The 6L35 appears to be a mix of the 4L25 and 4L75 as it has the power reserve of the 4L25 (45 hours), but the accuracy of the 4L75 (+15/-10 sec) rather than the 4L25 which was slightly less well adjusted. This helps to explain the rather high pricing of this Presage which really is more in line with the pricing of the Credors powered previously by the 4L75.
Why then did Seiko make an imperfect clone of the 4L given that all the fundamental specifications of the movement are the same? I suspect that this was due to the licencing arrangement between Soprod and Seiko regarding the 4L and Seiko had to work around this by changing, cosmetically, certain parts of the 6L including the balance wheel and anti-shock system in order to avoid infringing their agreement with Soprod.
This then brings us to the next question of why Seiko had to bring back the 4L caliber to power its new Presage models.
Firstly, as many people have correctly noted, Seiko movements are generally never thin. For example, all modern GS are at least 13mm thick. Having the 3.6mm thick 6L movement would allow Seiko to introduce true thin dress watches below 10mm and better compete with its European counterparts.
Secondly and more importantly, Seiko likely made a huge expense in designing and manufacturing the 4L family, and it was only used in models from 2007 – 2008, with it then being relegated to the Credors until 2013. Seiko probably had to recoup the capital it invested in building the machines to manufacture the 4L family, and was waiting for the right opportunity to utilise the 4L movements in watches that could fetch a higher price. After all, it’s pretty telling that the 4L/6L is the first ever movement that went from an upper tier line (Credor) to a lower tier line (Presage). Every other movement generally stayed within its own price bucket/line, with the exception of the Seiko 4S, which moved upward to power the Credor from its pedestrian origins powering the normal Seiko mechanical timepieces.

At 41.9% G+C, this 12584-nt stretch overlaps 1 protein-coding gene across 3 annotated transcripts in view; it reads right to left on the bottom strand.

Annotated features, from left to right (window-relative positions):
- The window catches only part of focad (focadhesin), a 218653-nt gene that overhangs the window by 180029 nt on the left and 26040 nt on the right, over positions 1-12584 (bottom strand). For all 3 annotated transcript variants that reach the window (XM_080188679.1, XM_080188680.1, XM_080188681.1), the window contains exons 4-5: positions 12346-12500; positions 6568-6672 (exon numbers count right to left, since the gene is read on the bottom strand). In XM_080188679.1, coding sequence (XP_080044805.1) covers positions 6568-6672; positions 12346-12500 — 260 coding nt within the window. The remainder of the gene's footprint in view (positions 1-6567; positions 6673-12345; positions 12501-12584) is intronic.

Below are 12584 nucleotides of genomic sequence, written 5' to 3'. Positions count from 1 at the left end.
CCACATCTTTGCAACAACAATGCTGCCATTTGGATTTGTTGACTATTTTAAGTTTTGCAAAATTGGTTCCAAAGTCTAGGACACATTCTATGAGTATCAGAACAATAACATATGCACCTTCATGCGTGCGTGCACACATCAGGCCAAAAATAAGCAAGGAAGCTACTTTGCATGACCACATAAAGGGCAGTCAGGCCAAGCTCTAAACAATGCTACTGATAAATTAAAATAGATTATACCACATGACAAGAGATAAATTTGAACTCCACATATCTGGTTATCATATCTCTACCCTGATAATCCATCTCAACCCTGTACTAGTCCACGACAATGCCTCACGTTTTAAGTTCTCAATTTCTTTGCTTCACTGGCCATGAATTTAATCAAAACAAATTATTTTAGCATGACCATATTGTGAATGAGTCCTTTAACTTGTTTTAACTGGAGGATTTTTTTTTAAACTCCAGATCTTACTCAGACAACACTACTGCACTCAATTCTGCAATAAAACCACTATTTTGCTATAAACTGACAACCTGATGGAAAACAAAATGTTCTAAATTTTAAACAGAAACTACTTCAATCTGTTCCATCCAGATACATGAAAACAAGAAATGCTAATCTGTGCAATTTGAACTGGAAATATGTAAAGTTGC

The time is now right for Seiko to introduce ever higher priced watches that do not carry the GS designation which requires manpower intensive work in adjusting and then certifying each and every watch. By introducing the 6L powered Presage (probably the most expensive time only Presage ever), Seiko could hope to recover some of the investment made in its movement, while getting consumers used to ever higher price points in the Presage range. This would then allow Seiko to creep the price points of its top tier Credor and Grand Seiko lines upwards as well.
Cal. 6L35 is a high-end slim automatic movement with date from Seiko. Produced only in 2018, it part of the earlier Seiko 4L/6L family which provided the design for the Soprod A10 family of Swiss movements. It is exactly the same size as the popular ETA 2892A2, and has similar specifications as well, though the design is completely different. It is similar to Cal. 4L25 and 4L75.